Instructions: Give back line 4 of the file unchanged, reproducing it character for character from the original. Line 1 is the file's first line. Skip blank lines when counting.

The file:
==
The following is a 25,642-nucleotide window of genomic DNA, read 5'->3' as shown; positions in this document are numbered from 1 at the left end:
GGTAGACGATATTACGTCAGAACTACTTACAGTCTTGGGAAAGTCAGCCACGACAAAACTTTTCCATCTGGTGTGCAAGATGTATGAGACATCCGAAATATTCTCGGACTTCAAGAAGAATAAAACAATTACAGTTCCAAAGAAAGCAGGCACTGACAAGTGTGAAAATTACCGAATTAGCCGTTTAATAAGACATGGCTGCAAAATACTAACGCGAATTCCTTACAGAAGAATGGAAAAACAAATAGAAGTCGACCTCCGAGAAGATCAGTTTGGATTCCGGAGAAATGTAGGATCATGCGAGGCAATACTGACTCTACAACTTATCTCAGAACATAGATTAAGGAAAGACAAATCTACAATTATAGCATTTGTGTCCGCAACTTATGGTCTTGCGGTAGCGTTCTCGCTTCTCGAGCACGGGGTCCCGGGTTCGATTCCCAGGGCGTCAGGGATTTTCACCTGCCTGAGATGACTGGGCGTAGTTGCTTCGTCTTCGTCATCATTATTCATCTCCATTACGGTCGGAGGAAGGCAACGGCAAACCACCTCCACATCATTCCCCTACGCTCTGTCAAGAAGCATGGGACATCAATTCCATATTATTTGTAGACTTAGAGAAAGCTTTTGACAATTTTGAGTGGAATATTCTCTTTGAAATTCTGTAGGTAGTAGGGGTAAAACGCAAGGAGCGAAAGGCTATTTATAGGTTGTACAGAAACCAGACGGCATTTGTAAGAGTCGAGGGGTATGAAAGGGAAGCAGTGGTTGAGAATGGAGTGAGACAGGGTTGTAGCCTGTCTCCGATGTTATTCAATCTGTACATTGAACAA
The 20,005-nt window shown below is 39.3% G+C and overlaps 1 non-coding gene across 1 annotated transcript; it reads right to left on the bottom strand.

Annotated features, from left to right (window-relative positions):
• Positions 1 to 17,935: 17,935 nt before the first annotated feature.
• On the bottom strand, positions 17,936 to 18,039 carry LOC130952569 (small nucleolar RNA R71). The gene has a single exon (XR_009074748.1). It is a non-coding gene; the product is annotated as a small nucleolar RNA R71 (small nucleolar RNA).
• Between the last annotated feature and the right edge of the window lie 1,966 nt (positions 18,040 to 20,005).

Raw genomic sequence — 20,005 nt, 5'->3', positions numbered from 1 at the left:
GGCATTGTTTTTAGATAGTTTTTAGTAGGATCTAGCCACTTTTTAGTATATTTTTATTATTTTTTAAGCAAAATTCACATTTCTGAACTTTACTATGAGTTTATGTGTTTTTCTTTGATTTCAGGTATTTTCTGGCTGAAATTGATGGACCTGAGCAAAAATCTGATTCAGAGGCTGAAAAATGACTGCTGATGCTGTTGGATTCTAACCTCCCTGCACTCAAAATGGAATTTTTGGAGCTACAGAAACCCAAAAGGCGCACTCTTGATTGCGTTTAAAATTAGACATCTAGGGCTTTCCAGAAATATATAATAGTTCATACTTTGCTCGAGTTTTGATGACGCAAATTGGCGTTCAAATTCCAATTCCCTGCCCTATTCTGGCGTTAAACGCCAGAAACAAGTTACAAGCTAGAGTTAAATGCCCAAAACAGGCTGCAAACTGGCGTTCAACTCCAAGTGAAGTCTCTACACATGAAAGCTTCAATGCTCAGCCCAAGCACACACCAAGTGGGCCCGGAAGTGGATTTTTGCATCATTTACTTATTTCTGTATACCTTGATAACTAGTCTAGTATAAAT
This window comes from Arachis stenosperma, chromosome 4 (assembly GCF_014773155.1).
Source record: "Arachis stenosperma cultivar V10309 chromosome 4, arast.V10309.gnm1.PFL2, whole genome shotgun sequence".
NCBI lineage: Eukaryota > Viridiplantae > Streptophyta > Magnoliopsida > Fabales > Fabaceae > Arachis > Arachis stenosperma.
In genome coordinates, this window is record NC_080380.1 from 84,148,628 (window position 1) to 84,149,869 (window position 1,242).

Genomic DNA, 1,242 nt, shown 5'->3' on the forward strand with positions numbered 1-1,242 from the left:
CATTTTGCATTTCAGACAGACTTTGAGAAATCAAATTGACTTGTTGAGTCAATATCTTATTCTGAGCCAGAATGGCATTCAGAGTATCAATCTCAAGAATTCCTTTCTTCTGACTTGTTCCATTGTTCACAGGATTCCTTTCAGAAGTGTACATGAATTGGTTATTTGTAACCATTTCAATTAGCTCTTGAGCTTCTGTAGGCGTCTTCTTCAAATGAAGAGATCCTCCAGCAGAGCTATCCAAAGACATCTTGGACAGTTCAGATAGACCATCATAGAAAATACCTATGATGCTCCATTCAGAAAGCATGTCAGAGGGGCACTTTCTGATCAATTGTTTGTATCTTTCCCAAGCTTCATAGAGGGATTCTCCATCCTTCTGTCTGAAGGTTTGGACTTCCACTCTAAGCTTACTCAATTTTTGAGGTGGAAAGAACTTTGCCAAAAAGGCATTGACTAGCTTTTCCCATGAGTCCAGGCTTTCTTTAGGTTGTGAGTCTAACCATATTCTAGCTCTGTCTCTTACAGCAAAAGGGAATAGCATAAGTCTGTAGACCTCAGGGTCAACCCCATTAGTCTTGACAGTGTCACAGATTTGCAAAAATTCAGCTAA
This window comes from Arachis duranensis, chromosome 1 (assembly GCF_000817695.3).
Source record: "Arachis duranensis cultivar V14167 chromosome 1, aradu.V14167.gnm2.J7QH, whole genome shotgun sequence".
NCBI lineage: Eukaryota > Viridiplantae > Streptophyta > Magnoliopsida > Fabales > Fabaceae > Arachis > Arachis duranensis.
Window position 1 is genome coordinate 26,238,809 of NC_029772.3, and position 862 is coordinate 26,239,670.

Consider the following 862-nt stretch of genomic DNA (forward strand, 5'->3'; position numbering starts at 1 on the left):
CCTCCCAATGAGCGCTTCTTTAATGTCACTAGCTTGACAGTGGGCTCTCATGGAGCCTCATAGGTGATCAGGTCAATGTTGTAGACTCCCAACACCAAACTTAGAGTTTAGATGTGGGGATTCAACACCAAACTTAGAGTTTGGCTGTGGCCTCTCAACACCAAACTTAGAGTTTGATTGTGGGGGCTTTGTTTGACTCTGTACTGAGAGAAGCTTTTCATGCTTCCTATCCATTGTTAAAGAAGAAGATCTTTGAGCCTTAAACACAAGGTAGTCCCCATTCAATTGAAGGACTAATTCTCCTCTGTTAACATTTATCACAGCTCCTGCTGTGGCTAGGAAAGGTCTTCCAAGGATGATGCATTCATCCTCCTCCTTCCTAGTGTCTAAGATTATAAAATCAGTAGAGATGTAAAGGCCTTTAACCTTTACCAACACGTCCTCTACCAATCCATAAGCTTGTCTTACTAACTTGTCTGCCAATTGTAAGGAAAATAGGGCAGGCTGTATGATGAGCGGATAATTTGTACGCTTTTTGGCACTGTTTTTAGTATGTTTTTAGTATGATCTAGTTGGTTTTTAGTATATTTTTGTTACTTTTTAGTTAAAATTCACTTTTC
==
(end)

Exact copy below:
Annotated features, from left to right (window-relative positions):